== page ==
And there we have the problem folks.  The status-quo only persists because we allow it to.  Without changing the underlying political structures and features of a democracy, you can only count on one aspect, and that is ‘more of the same’.

The New York Times has featured Lindy West writing on the free speech conundrum on how entitled white dudes are getting their knickers in a knot because minorities and non white dudes dare to criticize features of society that make dudes happy.

See the flaming mound of poo that is “Gamer Gate” or any forum in which a feminist view/critique of society is presented.  Good times.  Today’s lesson is that criticism is not anti-free speech and conflating the two ideas because your pet notions don’t stand up to analysis is toddler level defence of your position.

 

There is a controversy in Canada going on with with regards to the issue of free speech, Bill C-16, and the refusal of a Professor at the U of T to use the alternate pronouns people choose for themselves.  This is the video that started it all (1h).

Three viewing options depending on your time frame.  A long panel debate (1h), a dual format interview (15m), and a one on one interview with Peterson alone (4m).

Also see the transcript to his interview on CBC radio here, and a look from an alt-right publication here, and from a local Toronto publication.   This is by no means a comprehensive list of all the sources available – just a sample and please bear that in mind while thinking about the issues being raised.   I’ll quote Peterson describing his position:

“This week, University of Toronto psychology professor Jordan Peterson released a video online criticizing political correctness on campus. He also said he doesn’t recognize a person’s right to be addressed using genderless pronouns like “they” instead of “he” or “she.”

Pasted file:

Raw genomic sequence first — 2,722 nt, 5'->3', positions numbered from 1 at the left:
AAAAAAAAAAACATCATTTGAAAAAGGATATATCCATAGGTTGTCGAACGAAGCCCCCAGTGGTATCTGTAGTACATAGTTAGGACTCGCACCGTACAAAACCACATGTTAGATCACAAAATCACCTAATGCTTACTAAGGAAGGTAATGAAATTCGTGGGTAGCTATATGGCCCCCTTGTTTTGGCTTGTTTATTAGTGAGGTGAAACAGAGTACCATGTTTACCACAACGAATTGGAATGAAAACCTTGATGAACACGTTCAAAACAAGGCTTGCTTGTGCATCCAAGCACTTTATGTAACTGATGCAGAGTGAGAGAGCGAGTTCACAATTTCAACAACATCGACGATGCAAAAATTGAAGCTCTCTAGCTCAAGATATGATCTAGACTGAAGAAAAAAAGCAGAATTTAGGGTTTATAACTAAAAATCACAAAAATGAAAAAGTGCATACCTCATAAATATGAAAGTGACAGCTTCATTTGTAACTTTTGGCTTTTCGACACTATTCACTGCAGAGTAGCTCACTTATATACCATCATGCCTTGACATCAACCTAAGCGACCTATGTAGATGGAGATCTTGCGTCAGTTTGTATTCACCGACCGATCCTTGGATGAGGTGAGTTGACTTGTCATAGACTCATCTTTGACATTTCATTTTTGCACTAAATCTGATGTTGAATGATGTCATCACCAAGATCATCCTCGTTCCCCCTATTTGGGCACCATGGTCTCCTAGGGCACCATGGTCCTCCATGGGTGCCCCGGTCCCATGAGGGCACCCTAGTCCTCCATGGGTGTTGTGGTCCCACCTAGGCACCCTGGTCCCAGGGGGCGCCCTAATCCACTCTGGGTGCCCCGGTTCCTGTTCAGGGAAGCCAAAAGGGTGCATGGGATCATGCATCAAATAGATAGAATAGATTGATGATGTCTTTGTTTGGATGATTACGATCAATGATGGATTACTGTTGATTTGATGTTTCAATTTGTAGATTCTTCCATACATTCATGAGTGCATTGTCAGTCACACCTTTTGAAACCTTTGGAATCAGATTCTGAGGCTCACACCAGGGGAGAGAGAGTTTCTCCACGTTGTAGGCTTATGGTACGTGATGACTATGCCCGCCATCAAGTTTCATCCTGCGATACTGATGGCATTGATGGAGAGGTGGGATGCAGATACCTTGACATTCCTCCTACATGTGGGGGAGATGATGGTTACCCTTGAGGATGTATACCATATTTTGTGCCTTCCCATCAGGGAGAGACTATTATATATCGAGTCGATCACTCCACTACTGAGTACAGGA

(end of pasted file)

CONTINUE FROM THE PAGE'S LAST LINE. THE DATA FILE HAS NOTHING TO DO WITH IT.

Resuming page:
Under the proposed Federal law Bill C-16, it will become illegal to discriminate on the basis of gender identity or expression. As It Happens host Carol Off spoke with Peterson about his position.

Carol Off: Professor Peterson, why have you said you don’t recognize another person’s right to determine what pronouns you use to address them?

Jordan Peterson: That’s right. I don’t recognize that. I don’t recognize another person’s right to decide what words I’m going to use, especially when the words they want me to use, first of all, are non-standard elements of the English language and they are constructs of a small coterie of ideologically motivated people. They might have a point but I’m not going to say their words for them.

CO: There are a lot of words that you can’t say even though you may want to, that may be considered, not just offensive, but even illegal. So you’re not entirely free to use whatever words you want in any context…

JP: No, that’s certainly true. I’m not claiming that a person is free to use any words, in any context. But what I’m saying is that I’m not willing to mouth words that I think have been created for ideological purposes.

CO: Even if it’s the law that says you should do that?

JP: Well, I guess we’re going to find out exactly what the law says and it’s one of the reasons that I don’t like Bill C-16. I think that it’s loosely written enough that the kinds of things that I’m talking about could be transformed into hate speech almost immediately.

CO: You have said that you don’t believe that there is enough evidence that non-binary gender identities even exist?